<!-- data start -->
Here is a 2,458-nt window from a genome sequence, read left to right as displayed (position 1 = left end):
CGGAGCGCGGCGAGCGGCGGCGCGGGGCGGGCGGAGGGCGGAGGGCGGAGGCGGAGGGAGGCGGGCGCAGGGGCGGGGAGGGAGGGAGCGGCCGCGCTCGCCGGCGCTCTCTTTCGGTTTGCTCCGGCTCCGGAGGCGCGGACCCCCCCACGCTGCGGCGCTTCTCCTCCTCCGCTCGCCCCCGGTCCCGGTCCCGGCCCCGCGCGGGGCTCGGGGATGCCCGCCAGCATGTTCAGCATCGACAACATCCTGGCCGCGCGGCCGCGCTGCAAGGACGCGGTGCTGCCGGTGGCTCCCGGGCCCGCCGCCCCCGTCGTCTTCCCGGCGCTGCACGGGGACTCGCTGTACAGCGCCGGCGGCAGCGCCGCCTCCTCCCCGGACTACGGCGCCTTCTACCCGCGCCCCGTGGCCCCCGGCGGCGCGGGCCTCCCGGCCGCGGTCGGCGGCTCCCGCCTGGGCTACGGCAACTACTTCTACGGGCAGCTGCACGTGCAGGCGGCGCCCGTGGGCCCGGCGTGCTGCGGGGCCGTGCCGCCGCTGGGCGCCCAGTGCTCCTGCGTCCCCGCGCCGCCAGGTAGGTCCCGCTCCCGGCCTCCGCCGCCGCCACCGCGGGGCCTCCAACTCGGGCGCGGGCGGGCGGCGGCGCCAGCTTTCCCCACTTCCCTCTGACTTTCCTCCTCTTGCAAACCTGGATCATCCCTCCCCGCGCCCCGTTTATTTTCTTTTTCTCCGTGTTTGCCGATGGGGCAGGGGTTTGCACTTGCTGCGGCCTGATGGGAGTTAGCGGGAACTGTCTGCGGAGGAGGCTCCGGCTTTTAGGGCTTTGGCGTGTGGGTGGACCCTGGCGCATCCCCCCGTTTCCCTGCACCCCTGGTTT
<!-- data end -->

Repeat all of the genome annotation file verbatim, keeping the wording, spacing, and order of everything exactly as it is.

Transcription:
Here is a 2,458-nt window from a genome sequence, read left to right as displayed (position 1 = left end):
CGGAGCGCGGCGAGCGGCGGCGCGGGGCGGGCGGAGGGCGGAGGGCGGAGGCGGAGGGAGGCGGGCGCAGGGGCGGGGAGGGAGGGAGCGGCCGCGCTCGCCGGCGCTCTCTTTCGGTTTGCTCCGGCTCCGGAGGCGCGGACCCCCCCACGCTGCGGCGCTTCTCCTCCTCCGCTCGCCCCCGGTCCCGGTCCCGGCCCCGCGCGGGGCTCGGGGATGCCCGCCAGCATGTTCAGCATCGACAACATCCTGGCCGCGCGGCCGCGCTGCAAGGACGCGGTGCTGCCGGTGGCTCCCGGGCCCGCCGCCCCCGTCGTCTTCCCGGCGCTGCACGGGGACTCGCTGTACAGCGCCGGCGGCAGCGCCGCCTCCTCCCCGGACTACGGCGCCTTCTACCCGCGCCCCGTGGCCCCCGGCGGCGCGGGCCTCCCGGCCGCGGTCGGCGGCTCCCGCCTGGGCTACGGCAACTACTTCTACGGGCAGCTGCACGTGCAGGCGGCGCCCGTGGGCCCGGCGTGCTGCGGGGCCGTGCCGCCGCTGGGCGCCCAGTGCTCCTGCGTCCCCGCGCCGCCAGGTAGGTCCCGCTCCCGGCCTCCGCCGCCGCCACCGCGGGGCCTCCAACTCGGGCGCGGGCGGGCGGCGGCGCCAGCTTTCCCCACTTCCCTCTGACTTTCCTCCTCTTGCAAACCTGGATCATCCCTCCCCGCGCCCCGTTTATTTTCTTTTTCTCCGTGTTTGCCGATGGGGCAGGGGTTTGCACTTGCTGCGGCCTGATGGGAGTTAGCGGGAACTGTCTGCGGAGGAGGCTCCGGCTTTTAGGGCTTTGGCGTGTGGGTGGACCCTGGCGCATCCCCCCGTTTCCCTGCACCCCTGGTTT